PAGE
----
Sky Atlas 2000.0 (the color Deluxe Edition is shown here) plots 81,312 stars to magnitude 8.5. That includes most of the stars that you can see in a good finderscope, and typically one or two stars that will fall within a 50× telescope's field of view wherever you point. About 2,700 deep-sky objects to hunt are plotted among the stars.

    Alan MacRobert

    Once you get a telescope, to put it to good use you
    must have a detailed, large-scale sky atlas (set of charts). The standards are the Pocket Sky Atlas, which shows stars to magnitude 7.6; the larger Sky Atlas 2000.0 (stars to magnitude 8.5); and the even larger and deeper Uranometria 2000.0 (stars to magnitude 9.75). And read how to use sky charts effectively.

    You'll also want a good deep-sky guidebook, such as Sky Atlas 2000.0 Companion by Strong and Sinnott, or the more detailed and descriptive Night Sky Observer's Guide by Kepple and Sanner, or the classic if dated Burnham's Celestial Handbook.

    Can a computerized telescope take their place? I don't think so — not for beginners, anyway, and especially not on mounts that are less than top-quality mechanically. As Terence Dickinson and Alan Dyer say in their Backyard Astronomer's Guide, "A full appreciation of the universe cannot come without developing the skills to find things in the sky and understanding how the sky works. This knowledge comes only by spending time under the stars with star maps in hand."

    This Week's Planet Roundup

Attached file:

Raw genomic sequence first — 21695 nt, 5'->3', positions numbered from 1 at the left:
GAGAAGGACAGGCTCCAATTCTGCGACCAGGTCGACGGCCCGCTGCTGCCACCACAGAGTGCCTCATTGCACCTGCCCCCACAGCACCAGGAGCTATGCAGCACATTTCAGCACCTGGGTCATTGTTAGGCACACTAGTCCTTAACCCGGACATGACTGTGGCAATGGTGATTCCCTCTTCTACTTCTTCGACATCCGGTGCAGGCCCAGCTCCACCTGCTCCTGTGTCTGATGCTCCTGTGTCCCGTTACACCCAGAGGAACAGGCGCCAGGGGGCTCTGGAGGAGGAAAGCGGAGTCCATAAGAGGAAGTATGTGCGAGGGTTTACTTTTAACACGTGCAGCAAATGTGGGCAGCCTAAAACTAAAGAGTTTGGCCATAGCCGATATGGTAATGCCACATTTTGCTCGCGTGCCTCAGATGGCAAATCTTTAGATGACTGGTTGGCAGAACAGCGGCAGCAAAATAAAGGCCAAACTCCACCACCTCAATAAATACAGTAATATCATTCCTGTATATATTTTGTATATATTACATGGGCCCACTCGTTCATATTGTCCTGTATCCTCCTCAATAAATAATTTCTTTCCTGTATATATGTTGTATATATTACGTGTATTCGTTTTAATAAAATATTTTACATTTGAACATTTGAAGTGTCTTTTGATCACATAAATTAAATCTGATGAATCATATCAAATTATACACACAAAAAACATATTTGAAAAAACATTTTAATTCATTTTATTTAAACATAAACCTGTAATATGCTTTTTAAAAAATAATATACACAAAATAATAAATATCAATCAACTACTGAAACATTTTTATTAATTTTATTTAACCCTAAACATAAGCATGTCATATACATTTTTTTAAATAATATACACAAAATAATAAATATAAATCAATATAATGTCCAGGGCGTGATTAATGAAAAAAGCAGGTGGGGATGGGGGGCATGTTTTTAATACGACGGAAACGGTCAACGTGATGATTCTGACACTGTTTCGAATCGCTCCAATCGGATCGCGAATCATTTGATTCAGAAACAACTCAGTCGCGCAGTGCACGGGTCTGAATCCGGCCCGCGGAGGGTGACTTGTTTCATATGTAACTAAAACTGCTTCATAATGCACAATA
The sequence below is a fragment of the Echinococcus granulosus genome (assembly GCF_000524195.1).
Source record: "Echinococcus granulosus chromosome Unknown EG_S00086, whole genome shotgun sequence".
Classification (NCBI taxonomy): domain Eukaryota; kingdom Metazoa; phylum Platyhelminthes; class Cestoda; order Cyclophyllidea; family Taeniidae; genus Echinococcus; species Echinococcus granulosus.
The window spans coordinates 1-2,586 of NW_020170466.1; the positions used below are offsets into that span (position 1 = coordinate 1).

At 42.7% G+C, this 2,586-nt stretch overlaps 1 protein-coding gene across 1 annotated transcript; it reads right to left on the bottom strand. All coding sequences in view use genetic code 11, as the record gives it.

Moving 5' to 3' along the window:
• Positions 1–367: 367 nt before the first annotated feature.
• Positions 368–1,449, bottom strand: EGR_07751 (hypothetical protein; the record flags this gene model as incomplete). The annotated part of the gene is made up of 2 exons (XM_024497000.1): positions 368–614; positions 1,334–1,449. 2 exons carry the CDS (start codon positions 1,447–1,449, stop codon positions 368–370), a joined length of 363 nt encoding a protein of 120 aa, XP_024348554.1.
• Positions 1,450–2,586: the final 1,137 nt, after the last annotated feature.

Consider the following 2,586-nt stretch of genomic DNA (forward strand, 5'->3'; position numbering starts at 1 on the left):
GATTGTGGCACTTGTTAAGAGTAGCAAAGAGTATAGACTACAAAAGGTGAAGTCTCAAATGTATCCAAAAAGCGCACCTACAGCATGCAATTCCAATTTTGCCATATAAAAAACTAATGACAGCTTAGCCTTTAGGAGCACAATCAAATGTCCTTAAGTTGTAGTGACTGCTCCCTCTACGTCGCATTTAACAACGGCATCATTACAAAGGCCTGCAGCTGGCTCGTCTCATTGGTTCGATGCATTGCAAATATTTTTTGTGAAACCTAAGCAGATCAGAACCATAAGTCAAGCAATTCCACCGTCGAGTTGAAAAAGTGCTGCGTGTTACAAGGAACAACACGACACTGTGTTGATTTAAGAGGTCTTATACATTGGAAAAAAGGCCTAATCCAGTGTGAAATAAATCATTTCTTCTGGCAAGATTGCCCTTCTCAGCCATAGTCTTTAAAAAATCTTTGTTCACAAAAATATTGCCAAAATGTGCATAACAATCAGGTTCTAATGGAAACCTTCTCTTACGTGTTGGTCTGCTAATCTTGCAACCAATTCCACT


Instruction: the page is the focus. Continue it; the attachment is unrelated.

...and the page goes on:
Saturn on Feb. 6, 2011

    Saturn's dispersing white spot "looks like a comet," wrote Christopher Go. As of March 2nd its head had moved far around the planet to about System III longitude 120°. This image (taken February 6th) exaggerates its contrast. South is up. Click for animation of several images spanning 33 minutes of Saturn's rotation. And see an even more awesome Cassini image.

    Christopher Go

    Mercury (about magnitude
    –1.4) is emerging very low in the western twilight. Look for it to the lower right of Jupiter, as soon after sunset as you can pick Jupiter up. The later in the week the better — Mercury moves rapidly higher each day.

    Venus (magnitude –4.1, in Capricornus) shines low in the southeast during dawn.

    Mars is out of sight behind the glare of the Sun. It will remain so for about the next three months.

    Jupiter (magnitude –2.1, at the Pisces-Cetus border) is getting lower in the west every day. Look for it there as twilight deepens. It sets right after dark.

    Saturn on Feb. 11, 2011

    The other side of Saturn, imaged by Go on February 11th. The dark, reddish South Equatorial Belt can be seen just south of the ring. South is up.

    Christopher Go

    Saturn (magnitude +0.5, in Virgo) rises around 8 or 9 p.m., but it's best seen in a telescope much later in the night when it gains high altitude. It's highest in the south around 2 a.m. Spica, slightly fainter, shines about 10° below Saturn all evening and into the early morning hours.

    In a telescope, Saturn's months-old white spot has spread into a streak far around the planet, as seen here. Saturn's rings are 10° from edge on. See how many of Saturn's satellites you can identify in your scope using our Saturn's Moons tracker.

    Uranus and Neptune are lost from view behind the glare of the Sun.

    All descriptions that relate to your horizon — including the words up, down, right, and left — are written for the world's mid-northern latitudes. Descriptions that also depend on longitude (mainly Moon positions) are for North America. Eastern Standard Time (EST) equals Universal Time (also known as UT, UTC, or GMT) minus 5 hours.